15 April 2016, Writing Ideas – New Novel, part 650, more Mannerisms Suggested by Speech Q and A
Announcement: Ancient Light is delayed due to the economy. You can read more about it at http://www.ancientlight.com. Ancient Light includes the second edition of Aegypt plus Sister of Light and Sister of Darkness. I’ll keep you updated.
Introduction: I wrote the novel Aksinya: Enchantment and the Daemon. This was my 21st novel and through this blog, I gave you the entire novel in installments that included commentary on the writing. In the commentary, in addition to other general information on writing, I explained, how the novel was constructed, the metaphors and symbols in it, the writing techniques and tricks I used, and the way I built the scenes. You can look back through this blog and read the entire novel beginning with http://www.pilotlion.blogspot.com/2010/10/new-novel-part-3-girl-and-demon.html.
I’m using this novel as an example of how I produce, market, and eventually (we hope) get a novel published. I’ll keep you informed along the way.
The four plus one basic rules I employ when writing:
1. Don’t confuse your readers.
2. Entertain your readers.
3. Ground your readers in the writing.
4. Don’t show (or tell) everything.
5. Immerse yourself in the world of your writing.
All novels have five discrete parts:
1. The initial scene (the beginning)
2. The rising action
3. The climax
4. The falling action
5. The dénouement
The theme statement of my 26th novel, working title, Shape, is this: Mrs. Lyons captures a shape-shifting girl in her pantry and rehabilitates her.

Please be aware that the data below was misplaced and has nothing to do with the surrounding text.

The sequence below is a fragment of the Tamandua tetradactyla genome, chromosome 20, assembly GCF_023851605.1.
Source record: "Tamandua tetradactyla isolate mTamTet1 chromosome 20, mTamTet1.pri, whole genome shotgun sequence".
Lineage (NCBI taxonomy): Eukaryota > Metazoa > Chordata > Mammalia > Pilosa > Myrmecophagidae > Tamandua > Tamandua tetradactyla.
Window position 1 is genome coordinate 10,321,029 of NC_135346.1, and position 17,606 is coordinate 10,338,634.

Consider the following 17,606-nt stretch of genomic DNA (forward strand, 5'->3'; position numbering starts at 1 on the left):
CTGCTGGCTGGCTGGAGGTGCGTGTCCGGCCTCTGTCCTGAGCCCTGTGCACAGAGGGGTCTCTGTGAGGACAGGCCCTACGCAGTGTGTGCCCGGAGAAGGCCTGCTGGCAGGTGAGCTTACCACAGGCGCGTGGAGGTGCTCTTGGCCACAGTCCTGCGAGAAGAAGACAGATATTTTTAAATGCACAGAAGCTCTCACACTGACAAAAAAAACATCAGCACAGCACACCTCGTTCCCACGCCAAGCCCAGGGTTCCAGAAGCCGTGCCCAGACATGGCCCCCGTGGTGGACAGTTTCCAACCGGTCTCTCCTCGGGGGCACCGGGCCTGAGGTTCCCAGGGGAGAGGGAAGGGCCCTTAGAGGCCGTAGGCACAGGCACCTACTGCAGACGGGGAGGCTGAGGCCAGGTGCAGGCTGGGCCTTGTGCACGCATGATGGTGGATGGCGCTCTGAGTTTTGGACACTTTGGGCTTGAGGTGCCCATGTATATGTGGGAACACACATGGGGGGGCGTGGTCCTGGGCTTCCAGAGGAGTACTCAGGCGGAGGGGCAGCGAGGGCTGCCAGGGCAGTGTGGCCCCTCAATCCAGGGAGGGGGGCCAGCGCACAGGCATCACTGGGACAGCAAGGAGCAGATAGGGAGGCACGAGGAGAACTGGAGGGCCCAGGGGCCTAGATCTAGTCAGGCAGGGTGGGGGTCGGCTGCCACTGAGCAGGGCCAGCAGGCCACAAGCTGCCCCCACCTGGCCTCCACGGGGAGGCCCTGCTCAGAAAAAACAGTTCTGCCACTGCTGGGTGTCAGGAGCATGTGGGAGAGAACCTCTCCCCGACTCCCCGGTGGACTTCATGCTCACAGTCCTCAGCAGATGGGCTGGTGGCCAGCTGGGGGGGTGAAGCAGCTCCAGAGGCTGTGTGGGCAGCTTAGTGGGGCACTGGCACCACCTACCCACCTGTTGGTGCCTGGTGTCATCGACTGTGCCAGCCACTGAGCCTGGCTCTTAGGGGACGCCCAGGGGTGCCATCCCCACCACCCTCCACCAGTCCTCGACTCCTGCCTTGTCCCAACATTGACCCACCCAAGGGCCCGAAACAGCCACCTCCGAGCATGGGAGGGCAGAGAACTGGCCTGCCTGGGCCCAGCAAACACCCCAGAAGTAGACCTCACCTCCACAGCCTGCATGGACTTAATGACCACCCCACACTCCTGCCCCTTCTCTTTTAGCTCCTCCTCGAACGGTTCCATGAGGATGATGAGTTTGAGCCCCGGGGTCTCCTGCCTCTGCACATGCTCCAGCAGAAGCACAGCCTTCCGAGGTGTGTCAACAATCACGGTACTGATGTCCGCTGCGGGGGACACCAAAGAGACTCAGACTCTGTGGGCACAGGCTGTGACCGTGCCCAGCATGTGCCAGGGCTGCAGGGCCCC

Here is the cover proposal for Escape from Freedom. Escape is my 25th novel.
The most important scene in any novel is the initial scene, but eventually, you have to move to the rising action. I’m on my first editing run-through of Shape.
I’m an advocate of using the/a scene input/output method to drive the rising action–in fact, to write any novel.
- Scene input (easy)
- Scene output (a little harder)
- Scene setting (basic stuff)
- Creativity (creative elements of the scene)
- Tension (development of creative elements to build excitement)
- Release (climax of creative elements)
I can immediately discern three ways to invoke creativity:
- Historical extrapolation
- Technological extrapolation
- Intellectual extrapolation
Creativity is like an extrapolation of what has been. It is a reflection of something new created with ties to the history, science, and logic (the intellect). Creativity requires consuming, thinking, and producing.
One of my blog readers posed these questions. I’ll use the next few weeks to answer them.
- Conflict/tension between characters
- Character presentation (appearance, speech, behavior, gestures, actions)
- Change, complexity of relationship, and relation to issues/theme
- Evolving vs static character
- Language and style
- Verbal, gesture, action
- Words employed
- Sentence length
- Type of grammar
- Field of reference or allusion